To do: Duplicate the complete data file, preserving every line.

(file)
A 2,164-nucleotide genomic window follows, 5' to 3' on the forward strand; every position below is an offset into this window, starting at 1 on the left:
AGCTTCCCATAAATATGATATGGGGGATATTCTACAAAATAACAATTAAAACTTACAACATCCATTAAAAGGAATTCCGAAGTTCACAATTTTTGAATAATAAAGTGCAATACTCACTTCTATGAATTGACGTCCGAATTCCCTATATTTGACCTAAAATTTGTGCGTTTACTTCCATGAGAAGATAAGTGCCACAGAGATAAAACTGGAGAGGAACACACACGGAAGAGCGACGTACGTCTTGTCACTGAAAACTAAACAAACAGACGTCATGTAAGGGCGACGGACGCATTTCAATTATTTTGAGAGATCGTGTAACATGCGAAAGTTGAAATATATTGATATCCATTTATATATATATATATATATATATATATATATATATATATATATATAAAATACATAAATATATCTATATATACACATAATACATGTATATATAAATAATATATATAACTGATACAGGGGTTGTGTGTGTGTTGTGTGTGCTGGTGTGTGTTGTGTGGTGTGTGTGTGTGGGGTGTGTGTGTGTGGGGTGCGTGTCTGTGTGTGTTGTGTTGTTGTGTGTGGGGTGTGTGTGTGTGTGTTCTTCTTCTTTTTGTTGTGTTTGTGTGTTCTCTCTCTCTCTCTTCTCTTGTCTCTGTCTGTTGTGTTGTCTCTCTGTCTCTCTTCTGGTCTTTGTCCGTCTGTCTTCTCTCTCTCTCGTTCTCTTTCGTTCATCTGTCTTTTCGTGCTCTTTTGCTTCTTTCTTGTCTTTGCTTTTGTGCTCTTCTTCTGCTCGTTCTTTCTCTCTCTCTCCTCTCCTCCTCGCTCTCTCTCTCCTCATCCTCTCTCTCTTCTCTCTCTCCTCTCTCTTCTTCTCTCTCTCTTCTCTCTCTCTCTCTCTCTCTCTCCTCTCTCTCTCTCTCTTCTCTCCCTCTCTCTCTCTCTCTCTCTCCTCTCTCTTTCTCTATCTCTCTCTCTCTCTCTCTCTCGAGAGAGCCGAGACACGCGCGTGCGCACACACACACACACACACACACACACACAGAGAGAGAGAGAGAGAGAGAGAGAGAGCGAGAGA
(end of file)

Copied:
A 2,164-nucleotide genomic window follows, 5' to 3' on the forward strand; every position below is an offset into this window, starting at 1 on the left:
AGCTTCCCATAAATATGATATGGGGGATATTCTACAAAATAACAATTAAAACTTACAACATCCATTAAAAGGAATTCCGAAGTTCACAATTTTTGAATAATAAAGTGCAATACTCACTTCTATGAATTGACGTCCGAATTCCCTATATTTGACCTAAAATTTGTGCGTTTACTTCCATGAGAAGATAAGTGCCACAGAGATAAAACTGGAGAGGAACACACACGGAAGAGCGACGTACGTCTTGTCACTGAAAACTAAACAAACAGACGTCATGTAAGGGCGACGGACGCATTTCAATTATTTTGAGAGATCGTGTAACATGCGAAAGTTGAAATATATTGATATCCATTTATATATATATATATATATATATATATATATATATATATATATATAAAATACATAAATATATCTATATATACACATAATACATGTATATATAAATAATATATATAACTGATACAGGGGTTGTGTGTGTGTTGTGTGTGCTGGTGTGTGTTGTGTGGTGTGTGTGTGTGGGGTGTGTGTGTGTGGGGTGCGTGTCTGTGTGTGTTGTGTTGTTGTGTGTGGGGTGTGTGTGTGTGTGTTCTTCTTCTTTTTGTTGTGTTTGTGTGTTCTCTCTCTCTCTCTTCTCTTGTCTCTGTCTGTTGTGTTGTCTCTCTGTCTCTCTTCTGGTCTTTGTCCGTCTGTCTTCTCTCTCTCTCGTTCTCTTTCGTTCATCTGTCTTTTCGTGCTCTTTTGCTTCTTTCTTGTCTTTGCTTTTGTGCTCTTCTTCTGCTCGTTCTTTCTCTCTCTCTCCTCTCCTCCTCGCTCTCTCTCTCCTCATCCTCTCTCTCTTCTCTCTCTCCTCTCTCTTCTTCTCTCTCTCTTCTCTCTCTCTCTCTCTCTCTCTCCTCTCTCTCTCTCTCTTCTCTCCCTCTCTCTCTCTCTCTCTCTCCTCTCTCTTTCTCTATCTCTCTCTCTCTCTCTCTCTCGAGAGAGCCGAGACACGCGCGTGCGCACACACACACACACACACACACACACACAGAGAGAGAGAGAGAGAGAGAGAGAGAGCGAGAGA